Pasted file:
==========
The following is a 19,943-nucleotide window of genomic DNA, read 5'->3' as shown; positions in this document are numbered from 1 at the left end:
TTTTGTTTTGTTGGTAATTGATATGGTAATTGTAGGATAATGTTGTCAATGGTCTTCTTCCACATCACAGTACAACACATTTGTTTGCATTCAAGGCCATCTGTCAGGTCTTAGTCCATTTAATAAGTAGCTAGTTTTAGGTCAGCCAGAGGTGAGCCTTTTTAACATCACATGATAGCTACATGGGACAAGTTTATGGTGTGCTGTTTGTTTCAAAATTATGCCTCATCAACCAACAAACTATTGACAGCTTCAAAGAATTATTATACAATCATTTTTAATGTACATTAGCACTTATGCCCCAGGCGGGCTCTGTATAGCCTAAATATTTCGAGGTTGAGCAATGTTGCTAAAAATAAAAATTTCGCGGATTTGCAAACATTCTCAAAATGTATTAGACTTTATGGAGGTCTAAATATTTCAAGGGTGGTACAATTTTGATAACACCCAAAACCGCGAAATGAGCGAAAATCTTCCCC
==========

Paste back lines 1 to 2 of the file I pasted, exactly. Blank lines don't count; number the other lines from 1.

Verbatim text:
The following is a 19,943-nucleotide window of genomic DNA, read 5'->3' as shown; positions in this document are numbered from 1 at the left end:
TTTTGTTTTGTTGGTAATTGATATGGTAATTGTAGGATAATGTTGTCAATGGTCTTCTTCCACATCACAGTACAACACATTTGTTTGCATTCAAGGCCATCTGTCAGGTCTTAGTCCATTTAATAAGTAGCTAGTTTTAGGTCAGCCAGAGGTGAGCCTTTTTAACATCACATGATAGCTACATGGGACAAGTTTATGGTGTGCTGTTTGTTTCAAAATTATGCCTCATCAACCAACAAACTATTGACAGCTTCAAAGAATTATTATACAATCATTTTTAATGTACATTAGCACTTATGCCCCAGGCGGGCTCTGTATAGCCTAAATATTTCGAGGTTGAGCAATGTTGCTAAAAATAAAAATTTCGCGGATTTGCAAACATTCTCAAAATGTATTAGACTTTATGGAGGTCTAAATATTTCAAGGGTGGTACAATTTTGATAACACCCAAAACCGCGAAATGAGCGAAAATCTTCCCC